Others 15 have reflected on the importance having time to establish regular biological rhythms and reciprocal interaction patterns between mothers and infants, through which both became attuned to and attached to each other. Several longitudinal studies have indicated that returning to full-time work after a brief maternity leave was a risk factor that compromised maternal mental health depression and anxiety , especially when shorter leaves coincided with maternal fatigue, poor general health, poor social support, marital concerns, and other risk factors.
Moreover, the length of leave taken was not, in itself, a significant contributor to maternal mental health. Interestingly, these researchers and several others have noted that depression was greatest among mothers who preferred to return to work, but who took much longer leaves; or mothers who for some other reason chose to stay at home.
Women who return to work and experience overload and lack of flexibility and support experience anger, distress and depression, and women who are at home but are concerned about role restriction and are depressed are both at significant risk. Further, when an infant is in distress, has a difficult temperament or is ill, it affects mothers and their ability to adapt to demands, both at work and at home. Few studies on mothers who took longer leaves or who left the labour force altogether because their infants were in poor health have confirmed that longer leaves were likely to have positive impacts.
Based on national data for 16 European countries gathered from to , Ruhm 21,22 has suggested that longer periods of paid parental leave but not unpaid leave are associated with reduced rates of infant mortality. It is hypothesized that one reason for this association is that longer leave periods may result in longer periods of breastfeeding, as well as greater investments of maternal time in caring for infants.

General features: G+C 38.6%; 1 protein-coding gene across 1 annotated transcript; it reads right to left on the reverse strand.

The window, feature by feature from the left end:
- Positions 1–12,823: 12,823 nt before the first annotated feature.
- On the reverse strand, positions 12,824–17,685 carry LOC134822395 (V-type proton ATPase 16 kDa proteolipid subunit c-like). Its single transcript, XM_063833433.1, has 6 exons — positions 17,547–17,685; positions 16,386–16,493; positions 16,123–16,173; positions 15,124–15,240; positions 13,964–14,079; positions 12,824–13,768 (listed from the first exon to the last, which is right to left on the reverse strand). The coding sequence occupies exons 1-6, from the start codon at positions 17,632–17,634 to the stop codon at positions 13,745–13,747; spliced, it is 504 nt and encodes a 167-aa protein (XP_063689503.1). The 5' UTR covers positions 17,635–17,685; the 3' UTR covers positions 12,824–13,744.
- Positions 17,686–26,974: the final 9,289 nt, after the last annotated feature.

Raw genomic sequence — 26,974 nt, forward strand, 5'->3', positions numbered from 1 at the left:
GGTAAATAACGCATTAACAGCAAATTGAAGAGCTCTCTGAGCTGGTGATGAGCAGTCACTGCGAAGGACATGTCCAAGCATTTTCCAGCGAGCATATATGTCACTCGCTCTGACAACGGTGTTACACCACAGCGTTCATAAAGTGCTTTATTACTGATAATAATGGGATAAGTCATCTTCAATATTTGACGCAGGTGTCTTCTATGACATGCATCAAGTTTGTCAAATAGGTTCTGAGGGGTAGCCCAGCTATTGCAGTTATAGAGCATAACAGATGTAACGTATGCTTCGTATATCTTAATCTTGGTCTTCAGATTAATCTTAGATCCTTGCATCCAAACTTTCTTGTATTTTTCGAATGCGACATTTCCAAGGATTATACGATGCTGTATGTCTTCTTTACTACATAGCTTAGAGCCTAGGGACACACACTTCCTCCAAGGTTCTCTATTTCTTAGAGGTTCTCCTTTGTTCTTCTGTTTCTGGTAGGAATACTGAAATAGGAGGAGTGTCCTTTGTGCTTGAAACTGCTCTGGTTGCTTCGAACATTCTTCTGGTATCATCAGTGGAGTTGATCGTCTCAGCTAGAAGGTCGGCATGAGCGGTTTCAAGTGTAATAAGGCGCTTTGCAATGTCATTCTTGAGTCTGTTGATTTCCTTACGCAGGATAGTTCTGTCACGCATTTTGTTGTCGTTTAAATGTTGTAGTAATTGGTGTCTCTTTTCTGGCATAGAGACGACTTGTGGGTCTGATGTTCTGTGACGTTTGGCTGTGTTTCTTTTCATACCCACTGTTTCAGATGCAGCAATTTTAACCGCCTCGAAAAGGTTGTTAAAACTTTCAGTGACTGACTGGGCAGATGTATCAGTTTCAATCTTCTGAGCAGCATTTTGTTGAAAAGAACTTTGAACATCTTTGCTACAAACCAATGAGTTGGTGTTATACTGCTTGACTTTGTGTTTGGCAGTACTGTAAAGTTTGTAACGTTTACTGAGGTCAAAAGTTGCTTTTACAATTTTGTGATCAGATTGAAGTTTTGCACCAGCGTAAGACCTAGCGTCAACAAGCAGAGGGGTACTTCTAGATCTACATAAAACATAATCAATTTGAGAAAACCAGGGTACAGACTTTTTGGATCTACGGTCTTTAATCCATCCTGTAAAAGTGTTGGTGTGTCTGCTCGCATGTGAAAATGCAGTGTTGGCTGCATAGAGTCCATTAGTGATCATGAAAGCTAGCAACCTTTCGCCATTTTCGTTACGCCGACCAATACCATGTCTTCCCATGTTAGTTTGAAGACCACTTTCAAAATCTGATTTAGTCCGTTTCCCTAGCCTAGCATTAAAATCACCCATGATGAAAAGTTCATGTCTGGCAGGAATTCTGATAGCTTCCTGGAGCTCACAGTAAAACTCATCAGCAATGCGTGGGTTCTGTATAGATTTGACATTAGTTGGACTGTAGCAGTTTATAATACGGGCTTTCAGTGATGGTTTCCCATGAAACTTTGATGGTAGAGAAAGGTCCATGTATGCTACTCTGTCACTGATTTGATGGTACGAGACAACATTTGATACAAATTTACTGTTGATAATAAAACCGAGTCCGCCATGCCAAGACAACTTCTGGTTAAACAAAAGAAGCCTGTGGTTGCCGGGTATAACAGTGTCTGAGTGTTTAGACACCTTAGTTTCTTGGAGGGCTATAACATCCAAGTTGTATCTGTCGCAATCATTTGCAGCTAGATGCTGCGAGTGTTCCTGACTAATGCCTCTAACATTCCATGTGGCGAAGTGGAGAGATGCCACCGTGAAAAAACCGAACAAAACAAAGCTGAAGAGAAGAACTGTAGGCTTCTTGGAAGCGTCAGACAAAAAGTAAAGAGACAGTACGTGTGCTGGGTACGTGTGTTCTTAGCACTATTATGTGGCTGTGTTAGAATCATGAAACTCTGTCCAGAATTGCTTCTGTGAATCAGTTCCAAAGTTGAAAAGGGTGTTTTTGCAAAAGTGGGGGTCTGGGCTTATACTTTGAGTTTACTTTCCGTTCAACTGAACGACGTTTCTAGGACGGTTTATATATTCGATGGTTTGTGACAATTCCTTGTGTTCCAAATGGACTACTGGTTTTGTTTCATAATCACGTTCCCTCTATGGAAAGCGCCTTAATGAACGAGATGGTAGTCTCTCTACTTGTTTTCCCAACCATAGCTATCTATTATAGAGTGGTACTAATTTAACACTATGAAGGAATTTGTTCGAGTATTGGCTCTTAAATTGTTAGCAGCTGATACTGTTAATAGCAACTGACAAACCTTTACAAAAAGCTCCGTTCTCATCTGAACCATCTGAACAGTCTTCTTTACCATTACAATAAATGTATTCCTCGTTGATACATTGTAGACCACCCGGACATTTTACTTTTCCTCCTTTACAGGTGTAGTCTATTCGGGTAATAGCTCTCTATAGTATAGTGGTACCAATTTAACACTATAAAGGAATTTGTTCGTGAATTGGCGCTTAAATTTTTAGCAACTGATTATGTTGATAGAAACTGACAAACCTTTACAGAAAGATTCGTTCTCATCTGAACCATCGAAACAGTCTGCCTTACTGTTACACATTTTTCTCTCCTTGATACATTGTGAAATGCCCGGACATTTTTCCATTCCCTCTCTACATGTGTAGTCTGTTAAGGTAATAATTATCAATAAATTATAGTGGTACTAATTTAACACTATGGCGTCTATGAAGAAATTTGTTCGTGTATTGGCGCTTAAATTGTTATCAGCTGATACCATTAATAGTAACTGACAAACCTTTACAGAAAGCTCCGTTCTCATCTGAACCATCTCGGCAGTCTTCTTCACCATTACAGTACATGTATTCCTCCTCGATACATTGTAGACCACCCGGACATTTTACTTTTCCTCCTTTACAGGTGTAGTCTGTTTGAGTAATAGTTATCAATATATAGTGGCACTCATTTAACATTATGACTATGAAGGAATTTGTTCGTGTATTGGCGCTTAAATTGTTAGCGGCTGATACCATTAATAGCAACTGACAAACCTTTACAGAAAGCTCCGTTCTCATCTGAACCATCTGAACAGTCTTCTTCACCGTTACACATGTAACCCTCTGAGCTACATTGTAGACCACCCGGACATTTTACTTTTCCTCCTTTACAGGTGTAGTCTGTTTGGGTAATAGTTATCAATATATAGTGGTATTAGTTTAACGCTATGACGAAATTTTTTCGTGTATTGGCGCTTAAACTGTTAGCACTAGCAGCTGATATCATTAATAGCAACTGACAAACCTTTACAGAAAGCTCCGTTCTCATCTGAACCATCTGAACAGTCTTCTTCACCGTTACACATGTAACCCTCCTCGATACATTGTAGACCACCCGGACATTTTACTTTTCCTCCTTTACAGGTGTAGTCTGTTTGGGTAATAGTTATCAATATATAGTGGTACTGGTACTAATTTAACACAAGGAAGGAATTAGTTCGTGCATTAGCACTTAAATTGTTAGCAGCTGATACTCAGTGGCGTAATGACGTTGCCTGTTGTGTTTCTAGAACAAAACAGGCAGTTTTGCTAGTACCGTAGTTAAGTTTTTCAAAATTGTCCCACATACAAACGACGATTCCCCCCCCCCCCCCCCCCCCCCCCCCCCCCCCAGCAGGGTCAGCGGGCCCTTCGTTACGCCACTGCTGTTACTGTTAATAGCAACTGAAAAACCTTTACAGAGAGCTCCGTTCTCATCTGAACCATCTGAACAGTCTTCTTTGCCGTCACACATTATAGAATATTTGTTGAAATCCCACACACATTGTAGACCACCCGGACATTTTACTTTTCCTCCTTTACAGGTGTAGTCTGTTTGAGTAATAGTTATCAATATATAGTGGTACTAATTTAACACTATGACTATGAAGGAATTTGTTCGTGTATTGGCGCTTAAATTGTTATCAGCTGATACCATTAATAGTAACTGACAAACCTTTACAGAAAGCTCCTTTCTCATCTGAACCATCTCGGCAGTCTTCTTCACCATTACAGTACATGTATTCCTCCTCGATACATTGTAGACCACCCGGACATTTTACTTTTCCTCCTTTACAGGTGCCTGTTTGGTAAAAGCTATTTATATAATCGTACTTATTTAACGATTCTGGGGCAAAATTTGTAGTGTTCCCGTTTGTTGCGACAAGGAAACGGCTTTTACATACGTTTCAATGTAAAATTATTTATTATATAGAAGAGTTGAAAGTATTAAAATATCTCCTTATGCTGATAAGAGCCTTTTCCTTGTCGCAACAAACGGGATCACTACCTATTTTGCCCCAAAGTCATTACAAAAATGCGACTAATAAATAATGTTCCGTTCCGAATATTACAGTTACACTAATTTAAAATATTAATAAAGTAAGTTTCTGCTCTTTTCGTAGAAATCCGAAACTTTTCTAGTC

Research has confirmed that women are more likely to stop breastfeeding during the month they return to work. Similarly, returning to work is one of the most common reasons for terminating breastfeeding. Women who return to work on a part-time basis and whose workplaces are more flexible and supportive may be able to support breastfeeding for a somewhat longer duration. The research on early maternal employment, child care, and long-term developmental outcomes is very complex, as would be expected given the multiple influences at play.
Clark and her colleagues have made a particularly useful contribution 16 by underscoring the fact that the quality of mother—child interactions is the explanatory factor that intervenes between maternal employment and child development outcomes. Conversely, the quality of mother—infant interactions is affected by individual maternal and infant characteristics, marital quality and support, and by the mix of stressors and protective factors that affect maternal mental health.
Therefore, returning to work early is only one factor to be considered since it interacts with so many others. For example, Clark and colleagues 16 found that mothers who were more depressed or who thought their infant had a difficult temperament and who took shorter leaves were less likely to be positive, sensitive and responsive with their infants.